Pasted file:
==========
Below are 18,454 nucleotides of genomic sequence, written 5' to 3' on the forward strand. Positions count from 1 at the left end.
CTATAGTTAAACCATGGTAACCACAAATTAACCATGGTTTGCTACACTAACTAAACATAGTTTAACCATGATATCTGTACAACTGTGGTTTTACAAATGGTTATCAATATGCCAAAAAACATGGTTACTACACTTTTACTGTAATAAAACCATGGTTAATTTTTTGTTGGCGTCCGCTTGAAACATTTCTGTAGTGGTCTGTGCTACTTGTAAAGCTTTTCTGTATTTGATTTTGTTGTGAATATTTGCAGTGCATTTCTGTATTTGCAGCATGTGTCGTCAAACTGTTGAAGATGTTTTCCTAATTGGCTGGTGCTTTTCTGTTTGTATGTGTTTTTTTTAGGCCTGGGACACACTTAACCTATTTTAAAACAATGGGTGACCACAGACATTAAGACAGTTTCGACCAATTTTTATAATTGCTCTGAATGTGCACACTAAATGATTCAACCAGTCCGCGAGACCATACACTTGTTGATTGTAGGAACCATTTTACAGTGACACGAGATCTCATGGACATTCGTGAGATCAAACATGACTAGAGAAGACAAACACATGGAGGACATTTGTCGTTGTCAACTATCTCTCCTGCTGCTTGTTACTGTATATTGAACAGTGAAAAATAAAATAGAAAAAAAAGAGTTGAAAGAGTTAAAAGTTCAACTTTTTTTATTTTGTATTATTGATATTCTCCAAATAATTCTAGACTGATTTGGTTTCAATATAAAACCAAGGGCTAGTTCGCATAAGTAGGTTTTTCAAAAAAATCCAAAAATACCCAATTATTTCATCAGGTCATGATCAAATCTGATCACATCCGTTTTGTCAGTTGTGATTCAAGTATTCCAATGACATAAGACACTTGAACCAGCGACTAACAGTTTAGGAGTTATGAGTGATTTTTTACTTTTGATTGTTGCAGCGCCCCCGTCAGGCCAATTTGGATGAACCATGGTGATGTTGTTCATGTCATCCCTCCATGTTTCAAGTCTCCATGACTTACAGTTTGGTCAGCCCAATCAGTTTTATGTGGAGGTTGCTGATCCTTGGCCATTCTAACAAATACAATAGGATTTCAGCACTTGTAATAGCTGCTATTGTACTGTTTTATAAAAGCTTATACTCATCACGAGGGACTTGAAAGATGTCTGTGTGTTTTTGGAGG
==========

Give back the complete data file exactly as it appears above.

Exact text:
Below are 18,454 nucleotides of genomic sequence, written 5' to 3' on the forward strand. Positions count from 1 at the left end.
CTATAGTTAAACCATGGTAACCACAAATTAACCATGGTTTGCTACACTAACTAAACATAGTTTAACCATGATATCTGTACAACTGTGGTTTTACAAATGGTTATCAATATGCCAAAAAACATGGTTACTACACTTTTACTGTAATAAAACCATGGTTAATTTTTTGTTGGCGTCCGCTTGAAACATTTCTGTAGTGGTCTGTGCTACTTGTAAAGCTTTTCTGTATTTGATTTTGTTGTGAATATTTGCAGTGCATTTCTGTATTTGCAGCATGTGTCGTCAAACTGTTGAAGATGTTTTCCTAATTGGCTGGTGCTTTTCTGTTTGTATGTGTTTTTTTTAGGCCTGGGACACACTTAACCTATTTTAAAACAATGGGTGACCACAGACATTAAGACAGTTTCGACCAATTTTTATAATTGCTCTGAATGTGCACACTAAATGATTCAACCAGTCCGCGAGACCATACACTTGTTGATTGTAGGAACCATTTTACAGTGACACGAGATCTCATGGACATTCGTGAGATCAAACATGACTAGAGAAGACAAACACATGGAGGACATTTGTCGTTGTCAACTATCTCTCCTGCTGCTTGTTACTGTATATTGAACAGTGAAAAATAAAATAGAAAAAAAAGAGTTGAAAGAGTTAAAAGTTCAACTTTTTTTATTTTGTATTATTGATATTCTCCAAATAATTCTAGACTGATTTGGTTTCAATATAAAACCAAGGGCTAGTTCGCATAAGTAGGTTTTTCAAAAAAATCCAAAAATACCCAATTATTTCATCAGGTCATGATCAAATCTGATCACATCCGTTTTGTCAGTTGTGATTCAAGTATTCCAATGACATAAGACACTTGAACCAGCGACTAACAGTTTAGGAGTTATGAGTGATTTTTTACTTTTGATTGTTGCAGCGCCCCCGTCAGGCCAATTTGGATGAACCATGGTGATGTTGTTCATGTCATCCCTCCATGTTTCAAGTCTCCATGACTTACAGTTTGGTCAGCCCAATCAGTTTTATGTGGAGGTTGCTGATCCTTGGCCATTCTAACAAATACAATAGGATTTCAGCACTTGTAATAGCTGCTATTGTACTGTTTTATAAAAGCTTATACTCATCACGAGGGACTTGAAAGATGTCTGTGTGTTTTTGGAGG